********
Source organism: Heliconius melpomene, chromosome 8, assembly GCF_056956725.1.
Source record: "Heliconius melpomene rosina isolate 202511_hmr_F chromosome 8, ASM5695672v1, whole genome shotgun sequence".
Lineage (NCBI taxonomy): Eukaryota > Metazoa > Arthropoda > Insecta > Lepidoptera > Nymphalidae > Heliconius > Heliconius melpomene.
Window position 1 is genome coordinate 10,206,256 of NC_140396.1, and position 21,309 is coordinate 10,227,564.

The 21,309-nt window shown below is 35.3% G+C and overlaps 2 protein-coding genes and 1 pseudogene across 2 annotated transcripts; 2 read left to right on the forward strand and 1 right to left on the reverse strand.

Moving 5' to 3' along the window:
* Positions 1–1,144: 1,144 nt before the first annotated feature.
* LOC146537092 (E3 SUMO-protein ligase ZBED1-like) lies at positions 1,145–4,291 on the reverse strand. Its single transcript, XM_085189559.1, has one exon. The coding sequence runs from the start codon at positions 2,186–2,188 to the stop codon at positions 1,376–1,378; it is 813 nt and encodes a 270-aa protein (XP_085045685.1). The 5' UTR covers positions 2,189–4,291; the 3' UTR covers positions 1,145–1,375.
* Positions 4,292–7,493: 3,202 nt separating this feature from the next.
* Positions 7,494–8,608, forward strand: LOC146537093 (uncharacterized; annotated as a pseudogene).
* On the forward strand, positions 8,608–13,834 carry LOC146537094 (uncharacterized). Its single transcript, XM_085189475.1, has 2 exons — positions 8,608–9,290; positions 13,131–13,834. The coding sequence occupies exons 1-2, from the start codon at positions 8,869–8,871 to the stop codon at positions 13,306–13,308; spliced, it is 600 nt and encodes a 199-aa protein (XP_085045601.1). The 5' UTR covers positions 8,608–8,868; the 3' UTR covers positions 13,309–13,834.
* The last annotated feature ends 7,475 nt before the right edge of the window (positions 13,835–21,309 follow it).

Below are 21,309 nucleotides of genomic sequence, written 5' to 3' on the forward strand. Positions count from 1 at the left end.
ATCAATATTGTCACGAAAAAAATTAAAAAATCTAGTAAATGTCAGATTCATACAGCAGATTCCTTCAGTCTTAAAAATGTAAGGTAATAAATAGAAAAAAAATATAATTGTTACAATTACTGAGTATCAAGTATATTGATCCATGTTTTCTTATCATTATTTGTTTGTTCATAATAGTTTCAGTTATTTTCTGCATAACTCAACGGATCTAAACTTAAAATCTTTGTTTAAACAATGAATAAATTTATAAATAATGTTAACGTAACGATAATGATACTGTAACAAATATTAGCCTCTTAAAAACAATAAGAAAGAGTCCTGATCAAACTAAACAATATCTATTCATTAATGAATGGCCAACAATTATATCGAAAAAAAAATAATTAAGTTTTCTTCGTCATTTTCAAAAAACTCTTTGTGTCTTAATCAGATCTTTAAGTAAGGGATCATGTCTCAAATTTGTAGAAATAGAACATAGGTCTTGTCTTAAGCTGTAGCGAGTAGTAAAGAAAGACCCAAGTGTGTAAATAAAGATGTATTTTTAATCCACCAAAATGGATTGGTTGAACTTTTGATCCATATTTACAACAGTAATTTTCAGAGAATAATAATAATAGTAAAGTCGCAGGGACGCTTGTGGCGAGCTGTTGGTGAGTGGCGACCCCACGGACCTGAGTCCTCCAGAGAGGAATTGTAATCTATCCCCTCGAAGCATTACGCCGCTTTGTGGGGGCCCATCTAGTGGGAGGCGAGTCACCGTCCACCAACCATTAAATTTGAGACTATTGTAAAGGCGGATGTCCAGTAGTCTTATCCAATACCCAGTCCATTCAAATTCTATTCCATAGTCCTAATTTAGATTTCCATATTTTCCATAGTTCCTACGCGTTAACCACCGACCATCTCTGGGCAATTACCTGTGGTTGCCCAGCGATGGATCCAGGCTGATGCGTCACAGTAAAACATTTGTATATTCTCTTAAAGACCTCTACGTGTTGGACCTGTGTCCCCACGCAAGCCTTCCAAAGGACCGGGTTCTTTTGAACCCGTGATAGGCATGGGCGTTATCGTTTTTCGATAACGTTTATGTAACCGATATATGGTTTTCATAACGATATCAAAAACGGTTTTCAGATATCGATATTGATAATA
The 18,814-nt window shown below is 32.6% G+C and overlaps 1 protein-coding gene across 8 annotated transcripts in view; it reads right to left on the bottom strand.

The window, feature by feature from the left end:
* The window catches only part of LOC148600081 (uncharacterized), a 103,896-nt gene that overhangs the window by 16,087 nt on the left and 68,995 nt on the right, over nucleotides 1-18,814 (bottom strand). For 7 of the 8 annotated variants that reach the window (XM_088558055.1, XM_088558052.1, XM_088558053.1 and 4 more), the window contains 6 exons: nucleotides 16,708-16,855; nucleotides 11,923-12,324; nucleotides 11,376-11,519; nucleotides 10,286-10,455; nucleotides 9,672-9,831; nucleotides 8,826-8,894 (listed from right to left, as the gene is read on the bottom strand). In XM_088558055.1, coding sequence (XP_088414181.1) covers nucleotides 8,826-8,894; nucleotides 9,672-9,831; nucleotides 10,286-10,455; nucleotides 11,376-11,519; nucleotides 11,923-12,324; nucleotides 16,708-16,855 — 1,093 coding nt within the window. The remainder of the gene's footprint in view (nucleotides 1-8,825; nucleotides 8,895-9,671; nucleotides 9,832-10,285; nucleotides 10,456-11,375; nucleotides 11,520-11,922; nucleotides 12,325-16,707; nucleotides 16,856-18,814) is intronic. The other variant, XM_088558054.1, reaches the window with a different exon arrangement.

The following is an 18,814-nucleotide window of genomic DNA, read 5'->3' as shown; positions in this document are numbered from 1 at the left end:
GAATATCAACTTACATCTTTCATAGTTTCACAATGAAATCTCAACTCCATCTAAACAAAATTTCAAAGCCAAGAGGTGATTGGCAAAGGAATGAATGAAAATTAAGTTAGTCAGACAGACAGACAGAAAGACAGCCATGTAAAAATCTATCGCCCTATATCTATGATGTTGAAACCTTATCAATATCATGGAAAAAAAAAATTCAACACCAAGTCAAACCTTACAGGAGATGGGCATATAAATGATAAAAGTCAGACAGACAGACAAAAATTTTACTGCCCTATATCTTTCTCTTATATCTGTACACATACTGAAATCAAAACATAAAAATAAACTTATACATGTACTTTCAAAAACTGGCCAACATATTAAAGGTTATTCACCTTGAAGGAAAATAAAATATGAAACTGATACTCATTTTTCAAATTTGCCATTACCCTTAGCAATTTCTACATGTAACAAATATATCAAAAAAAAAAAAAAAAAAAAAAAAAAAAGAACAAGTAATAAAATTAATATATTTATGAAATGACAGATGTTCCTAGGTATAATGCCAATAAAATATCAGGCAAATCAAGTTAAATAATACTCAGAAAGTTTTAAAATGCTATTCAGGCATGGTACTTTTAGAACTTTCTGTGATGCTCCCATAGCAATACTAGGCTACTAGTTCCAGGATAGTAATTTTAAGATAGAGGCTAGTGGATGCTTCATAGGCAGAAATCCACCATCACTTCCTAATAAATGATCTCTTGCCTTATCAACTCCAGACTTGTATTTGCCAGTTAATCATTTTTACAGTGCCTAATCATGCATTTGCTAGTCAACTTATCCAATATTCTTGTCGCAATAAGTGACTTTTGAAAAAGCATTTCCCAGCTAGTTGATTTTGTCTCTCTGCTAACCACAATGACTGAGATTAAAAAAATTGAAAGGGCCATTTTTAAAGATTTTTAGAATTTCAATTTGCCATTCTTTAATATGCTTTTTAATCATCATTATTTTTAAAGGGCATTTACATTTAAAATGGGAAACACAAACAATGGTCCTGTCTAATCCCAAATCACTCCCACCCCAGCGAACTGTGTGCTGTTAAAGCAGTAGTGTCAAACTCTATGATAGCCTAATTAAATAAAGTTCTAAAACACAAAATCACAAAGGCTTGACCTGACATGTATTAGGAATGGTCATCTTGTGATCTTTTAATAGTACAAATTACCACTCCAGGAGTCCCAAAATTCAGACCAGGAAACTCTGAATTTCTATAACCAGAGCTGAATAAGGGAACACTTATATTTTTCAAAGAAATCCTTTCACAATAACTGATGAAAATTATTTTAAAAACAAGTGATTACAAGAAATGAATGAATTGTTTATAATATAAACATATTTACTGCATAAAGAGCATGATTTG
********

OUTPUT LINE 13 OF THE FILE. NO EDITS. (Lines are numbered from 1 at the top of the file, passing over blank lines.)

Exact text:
Below are 21,309 nucleotides of genomic sequence, written 5' to 3' on the forward strand. Positions count from 1 at the left end.